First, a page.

24 notion of irrealis modality is captured in a variety of different structures. In this project, we define irrealis as the difference between factua l and non-factual information. This definition is therefore much less restrictiv e than the grammatical term mood, as used in Spanish. Syntactically, the term irrealis is more flexible than the term mood because it can accommodate infinitival, gerund, and subordinate clause analyses. Semantically, the term irrealis is able to account for both epistemic and de ontic speaker attitudes. The first example provided in this section is sentence (14) below. As mentioned previously, even though the auth entic subjunctive mood in English is mostly obsolete, a few structures do remain. In fact, an authentic English subjunctive structure follows the same syntactic pattern as Spanish, though sentences with this structure tend to sound overly formal in Modern English. Take the following example. 14. It is necessary that John arrive tomorrow. While the sentence in (14) is grammatically correct, it sounds artificial in casual speech. The more frequent ways of transmitting the same message in colloquial English are given in (15): 15. (a) I need John to arrive tomorrow (b) John needs to arrive tomorrow. In both (15a) and (15b), the notions of S1 in fluence and desire are implied and represent more common uses of English irrealis at pr esent. Unlike Modern English, Old and Middle English used the subjunctive with much gr eater frequency. Over time, however, these subjunctive structures have been replaced with ot her forms such as infinitives and indicatives, for example. This is not true for Spanish. In Spanis h, the subjunctive is used regularly in colloquial speech so that sentences such as Quiero que vengas a mi casa (I want you to come to my house) and No creo que sea as (I dont believe that it is so ) are quite common in everyday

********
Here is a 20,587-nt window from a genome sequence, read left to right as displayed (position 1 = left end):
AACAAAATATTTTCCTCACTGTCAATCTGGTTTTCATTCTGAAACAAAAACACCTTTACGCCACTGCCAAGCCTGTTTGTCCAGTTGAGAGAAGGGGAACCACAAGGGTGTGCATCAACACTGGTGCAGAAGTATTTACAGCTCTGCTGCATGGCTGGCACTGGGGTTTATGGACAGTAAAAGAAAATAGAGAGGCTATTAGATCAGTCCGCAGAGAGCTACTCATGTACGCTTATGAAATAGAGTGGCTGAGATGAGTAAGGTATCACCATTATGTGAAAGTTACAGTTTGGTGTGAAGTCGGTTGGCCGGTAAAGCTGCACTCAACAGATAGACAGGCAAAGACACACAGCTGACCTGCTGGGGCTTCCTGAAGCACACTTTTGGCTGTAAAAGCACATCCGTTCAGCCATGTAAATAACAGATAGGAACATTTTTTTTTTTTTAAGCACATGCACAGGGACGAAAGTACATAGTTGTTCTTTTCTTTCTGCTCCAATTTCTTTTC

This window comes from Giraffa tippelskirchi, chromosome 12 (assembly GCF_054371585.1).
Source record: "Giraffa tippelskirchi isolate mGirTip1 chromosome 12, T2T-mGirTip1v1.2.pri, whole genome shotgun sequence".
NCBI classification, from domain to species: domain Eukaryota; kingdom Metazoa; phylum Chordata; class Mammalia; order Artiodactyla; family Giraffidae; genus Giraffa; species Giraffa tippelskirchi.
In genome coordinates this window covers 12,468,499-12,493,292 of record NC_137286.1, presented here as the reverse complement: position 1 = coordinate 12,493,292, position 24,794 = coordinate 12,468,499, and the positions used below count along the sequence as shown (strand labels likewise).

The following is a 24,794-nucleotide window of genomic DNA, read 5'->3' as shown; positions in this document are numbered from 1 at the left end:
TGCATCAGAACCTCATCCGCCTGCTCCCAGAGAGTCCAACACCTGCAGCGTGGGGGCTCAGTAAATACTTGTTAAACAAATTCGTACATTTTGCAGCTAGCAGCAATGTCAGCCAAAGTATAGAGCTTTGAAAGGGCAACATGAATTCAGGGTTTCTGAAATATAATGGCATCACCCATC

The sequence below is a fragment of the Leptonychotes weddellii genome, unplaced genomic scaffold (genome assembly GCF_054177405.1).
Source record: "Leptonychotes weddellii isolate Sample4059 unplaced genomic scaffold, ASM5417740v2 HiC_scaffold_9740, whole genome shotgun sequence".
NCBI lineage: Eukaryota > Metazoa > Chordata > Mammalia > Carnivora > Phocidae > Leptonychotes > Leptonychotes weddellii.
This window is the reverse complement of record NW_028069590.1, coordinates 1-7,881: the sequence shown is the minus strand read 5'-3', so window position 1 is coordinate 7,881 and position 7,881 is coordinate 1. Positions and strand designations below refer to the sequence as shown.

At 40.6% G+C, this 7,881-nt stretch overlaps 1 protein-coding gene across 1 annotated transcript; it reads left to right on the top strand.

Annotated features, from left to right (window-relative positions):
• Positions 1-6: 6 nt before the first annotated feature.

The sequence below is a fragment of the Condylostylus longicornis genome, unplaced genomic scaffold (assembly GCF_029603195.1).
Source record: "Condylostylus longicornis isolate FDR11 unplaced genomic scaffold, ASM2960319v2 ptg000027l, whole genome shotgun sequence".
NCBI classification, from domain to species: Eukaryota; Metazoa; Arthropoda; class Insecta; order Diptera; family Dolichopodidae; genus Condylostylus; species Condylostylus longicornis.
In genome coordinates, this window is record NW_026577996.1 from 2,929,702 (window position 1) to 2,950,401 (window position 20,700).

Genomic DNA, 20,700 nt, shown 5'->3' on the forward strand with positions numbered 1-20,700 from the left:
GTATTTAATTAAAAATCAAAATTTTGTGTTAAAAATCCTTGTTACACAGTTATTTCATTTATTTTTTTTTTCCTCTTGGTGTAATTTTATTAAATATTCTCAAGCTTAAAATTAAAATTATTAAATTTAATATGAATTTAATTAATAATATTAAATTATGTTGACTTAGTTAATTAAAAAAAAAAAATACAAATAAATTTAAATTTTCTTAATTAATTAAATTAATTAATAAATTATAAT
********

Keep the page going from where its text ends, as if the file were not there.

25 conversation. Consequently, L2 learners of Span ish, more familiar with English irrealis syntax, often try to either reduce complex sentences in Spanish to fit simpler English templates or use potentially null CPs with the indicative mood; a topi c which is discussed in greater detail in latter sections of this chapter. The following examples of deontic modality fu rther illustrate the complexities of the English irrealis system. The verb prefer in sentence (17) for exampl e, exemplifies the authentic subjunctive in terms of syntactic environment. The verbs hope and want in sentences (16) and (18) however, use non-subjunctive morphology, which as we stated earlier, falls under the notion of irrealis modalit y. The English verb hope like its Spanish equivalent espera selects a CP complement. In English, however, the subordinate verb emerges in the indicative; unlike its Spanish counterpart. 16. (a) I hope that he is going to the party. (b) I hope that he goes to the party. (c) *I hope that he go to the party. The verb prefer in English also selects a CP complement but always requires the use of the subjunctive as shown in example (17). 17. (a) They prefer that he go to work. (b)* They prefer that he goes to work. The verb want in English selects an IP complement. The use of any finite verb in this context would be incorrect. 18. (a) I want him to go to the store. (b) I want that he go/goes to the store. The above analysis illustrates the syntactic co mplexity of irrealis modality in English and the intricate differences that exist between th e structures. It also shows the optionality of that in English shedding light on the lack of shared sy stematic behaviors between many of these verbs